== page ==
Are You Willing To Pay The Price?

By Greg Baer M.D.

August 15, 2011

Elaine called me and said, "I need some work done around my house, and for years I've used the services of this guy, Clay, who does pretty good work and doesn't overcharge me. But he really gets on my nerves—bad. And I must not be the only one who finds him annoying, because he has no friends at all."

"He never stops talking," she continued, "and his favorite topic is himself. I go back and forth between feeling sorry for him and wanting to tell him to shut up. So I need him, but I can hardly stand to be around him. I feel critical toward him, run from him, and pretty much don't know what to do. I tried to tell him about Real Love once, but that didn't work."

"Don't make this too complicated," I said. "You like some things about Clay, but there are other things you don't like. Understandably, this is how nearly all of us feel about most people. But people are not menus. We can't pick the parts we like and discard the rest. You can't change Clay. The only thing you can change is how you respond to him."

"Like how?"

"You have lots of choices. First, you have to decide if you're willing to pay the price of working with Clay. Everything has a price, and we tend to forget that. We love to make our own choices, but we don't like the accompanying cost. For you the cost of Clay's help is not only the money you pay but also dealing with who Clay is. If you decide the cost is too high, don't ask for his help. Remember, though, that no matter who comes to help you, there will always be a price."

"So maybe I should get somebody else."

"Maybe, but as you say, he does good work and isn't too expensive. You just don't like the 'hidden' costs, so let's see if we can reduce those. You don't like it that he talks endlessly about himself. Understandable, so how could you minimize that? You can't make him stop talking—you've already proven that—but you could choose not to be there while he's working. You could leave your house when he's working.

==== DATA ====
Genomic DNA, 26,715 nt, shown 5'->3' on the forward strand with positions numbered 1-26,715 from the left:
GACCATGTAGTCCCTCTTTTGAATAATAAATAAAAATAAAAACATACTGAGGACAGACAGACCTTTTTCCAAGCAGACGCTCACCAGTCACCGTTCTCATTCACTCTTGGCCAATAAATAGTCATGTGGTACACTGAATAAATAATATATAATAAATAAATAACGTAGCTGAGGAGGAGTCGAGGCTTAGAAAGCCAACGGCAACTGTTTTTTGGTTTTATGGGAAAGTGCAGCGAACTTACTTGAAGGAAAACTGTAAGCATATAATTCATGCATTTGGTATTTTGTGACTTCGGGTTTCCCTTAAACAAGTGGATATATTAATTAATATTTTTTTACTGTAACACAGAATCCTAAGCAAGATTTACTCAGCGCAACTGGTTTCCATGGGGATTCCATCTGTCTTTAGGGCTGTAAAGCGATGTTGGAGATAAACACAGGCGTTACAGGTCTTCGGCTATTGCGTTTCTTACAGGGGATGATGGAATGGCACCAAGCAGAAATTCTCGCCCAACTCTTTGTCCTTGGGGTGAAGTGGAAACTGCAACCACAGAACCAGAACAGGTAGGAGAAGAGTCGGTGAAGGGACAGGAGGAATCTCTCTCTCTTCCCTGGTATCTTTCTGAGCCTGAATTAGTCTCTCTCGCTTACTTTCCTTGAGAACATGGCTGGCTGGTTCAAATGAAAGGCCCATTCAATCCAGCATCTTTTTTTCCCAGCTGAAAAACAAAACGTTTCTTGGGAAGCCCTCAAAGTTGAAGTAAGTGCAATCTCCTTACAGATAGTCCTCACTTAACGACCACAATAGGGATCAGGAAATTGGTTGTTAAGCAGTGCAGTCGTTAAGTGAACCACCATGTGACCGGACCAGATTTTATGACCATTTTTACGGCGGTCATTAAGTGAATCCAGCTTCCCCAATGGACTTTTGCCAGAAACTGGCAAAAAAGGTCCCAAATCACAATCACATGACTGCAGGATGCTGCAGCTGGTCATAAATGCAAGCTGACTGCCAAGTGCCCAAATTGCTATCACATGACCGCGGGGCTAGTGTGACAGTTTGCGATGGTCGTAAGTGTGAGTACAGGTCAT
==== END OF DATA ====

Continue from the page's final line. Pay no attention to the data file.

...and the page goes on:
"Or you could tell him that you'll be in the next room, reading or whatever, unavailable unless he has questions about his work. You could also keep reminding yourself that this man feels unloved and alone, which could change the way you feel about his attention-getting behaviors. There are many things you could do to make the cost of this whole experience more acceptable."

When you buy something at the store, it always has a price. When you get to the checkout, you can't then say that you're not willing to pay that price. You agreed to the price the moment you chose the product. You also agreed to drive to the store, deal with the traffic, park, walk the aisles, deal with the crowds, and so on. It's all part of the price, and if you're not willing to pay it, don't go to the store. Don't choose that product.

Similarly, people are who they are, and there's always a price for interacting with them. You can change your perspective toward them—see them as drowning, for example, and be more compassionate—but you still have to choose whether you will pay the entire price. If you're not willing, choose not to interact with that person or persons.

Real Love book

Replace your anger & confusion with peace and happiness.


{"email":"Email address invalid","url":"Website address invalid","required":"Required field missing"}

About the author 

Greg Baer, M.D.

I am the founder of The Real Love® Company, Inc, a non-profit organization. Following the sale of my successful ophthalmology practice I have dedicated the past 25 years to teaching people a remarkable process that replaces all of life's "crazy" with peace, confidence and meaning in various aspects of their personal lives, including parenting, marriages, the workplace and more.

Subscribe to our newsletter now!